Interesting indeed, so the estonians held off the germans for 7 years between 1210 and 1217?

Btw that Folkvin, was he the same Folkvin who became master of the Sword bretheren and fell at the battle of Siauliai 1236?

 

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  Quote Temujin Quote  Post ReplyReply Direct Link To This Post Posted: 29-Aug-2004 at 13:59
who exactly are "Germans" in the 13th century?
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  Quote Kalevipoeg Quote  Post ReplyReply Direct Link To This Post Posted: 29-Aug-2004 at 16:29

Well the war lasted from 1208-1227 when the last of us surrendered in Saaremaa and they were our fiercest warriors. We also arose in 1236 and 1260 when the battles of Saule and Durbe took place. We were finally subdued in 1343. though when our final uprising was subdued. We started killing monks, nobles and burning churches all across the land and even tried to overrun Tallinn which failed and we were taken down. The main reason why we fell under complete rule of the Danes, Swedes and Germans after the uprising, is brought out to be that our leaders/elders and kuningad(kings) were killed during the uprising and the following raids of punishment from the overlords against our people in the following years. I remember a story about our kings or leaders of certain countys were called to some sort of agreement with the German overlords and it took place at their castle. Well our kings were tricked, killed and that is the end of that.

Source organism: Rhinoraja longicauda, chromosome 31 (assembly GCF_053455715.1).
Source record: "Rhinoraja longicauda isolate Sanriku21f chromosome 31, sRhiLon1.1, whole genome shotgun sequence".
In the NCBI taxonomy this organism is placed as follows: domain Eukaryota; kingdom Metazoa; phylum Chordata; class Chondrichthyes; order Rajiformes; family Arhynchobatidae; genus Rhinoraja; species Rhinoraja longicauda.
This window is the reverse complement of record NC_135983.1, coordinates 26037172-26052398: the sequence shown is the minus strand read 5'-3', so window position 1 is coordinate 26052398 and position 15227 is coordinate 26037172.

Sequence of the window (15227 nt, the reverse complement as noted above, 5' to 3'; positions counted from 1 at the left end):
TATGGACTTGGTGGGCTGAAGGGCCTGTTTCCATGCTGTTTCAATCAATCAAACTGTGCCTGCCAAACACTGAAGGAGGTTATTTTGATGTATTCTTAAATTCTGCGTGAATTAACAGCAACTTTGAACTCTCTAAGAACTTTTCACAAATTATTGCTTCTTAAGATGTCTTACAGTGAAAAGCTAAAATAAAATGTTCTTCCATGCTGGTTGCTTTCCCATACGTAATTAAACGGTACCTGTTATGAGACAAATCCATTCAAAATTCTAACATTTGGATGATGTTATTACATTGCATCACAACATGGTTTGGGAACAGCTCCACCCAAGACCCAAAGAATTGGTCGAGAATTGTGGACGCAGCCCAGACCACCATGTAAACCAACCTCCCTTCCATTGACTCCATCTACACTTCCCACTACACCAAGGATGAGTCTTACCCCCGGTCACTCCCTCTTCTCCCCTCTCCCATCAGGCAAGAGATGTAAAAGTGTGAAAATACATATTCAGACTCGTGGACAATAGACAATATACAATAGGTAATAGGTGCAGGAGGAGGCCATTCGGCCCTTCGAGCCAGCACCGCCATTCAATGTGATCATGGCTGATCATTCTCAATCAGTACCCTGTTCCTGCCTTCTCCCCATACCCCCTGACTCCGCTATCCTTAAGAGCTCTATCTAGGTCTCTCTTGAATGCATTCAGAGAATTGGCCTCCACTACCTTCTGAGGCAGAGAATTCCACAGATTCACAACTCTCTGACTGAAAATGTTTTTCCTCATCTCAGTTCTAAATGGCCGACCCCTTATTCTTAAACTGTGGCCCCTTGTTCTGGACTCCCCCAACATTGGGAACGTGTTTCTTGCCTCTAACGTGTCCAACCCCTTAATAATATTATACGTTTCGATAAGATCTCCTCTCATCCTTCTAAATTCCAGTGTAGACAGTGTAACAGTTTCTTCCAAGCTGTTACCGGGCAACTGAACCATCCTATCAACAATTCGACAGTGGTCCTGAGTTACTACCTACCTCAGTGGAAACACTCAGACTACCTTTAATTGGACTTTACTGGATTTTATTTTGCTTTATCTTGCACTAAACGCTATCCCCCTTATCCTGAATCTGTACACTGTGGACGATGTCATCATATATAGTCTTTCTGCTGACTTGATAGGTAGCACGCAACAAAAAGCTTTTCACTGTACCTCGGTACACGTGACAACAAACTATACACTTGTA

And the Order that conquered us was the Order of the Sword bretheren (formed in 1201.) MAY THEY BURN IN HELL.

Saksad surevad, misad plevad!!!!!!

And Temujin, by what we mean under Germans. In all of the books i have read i don't really know of what certain Germanic branch they are but we sure call them Germans or then sakslased. Maybe you can find out somewhere who composed the Order of the Sword bretheren.



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  Quote Hyarmendacil Quote  Post ReplyReply Direct Link To This Post Posted: 30-Aug-2004 at 06:13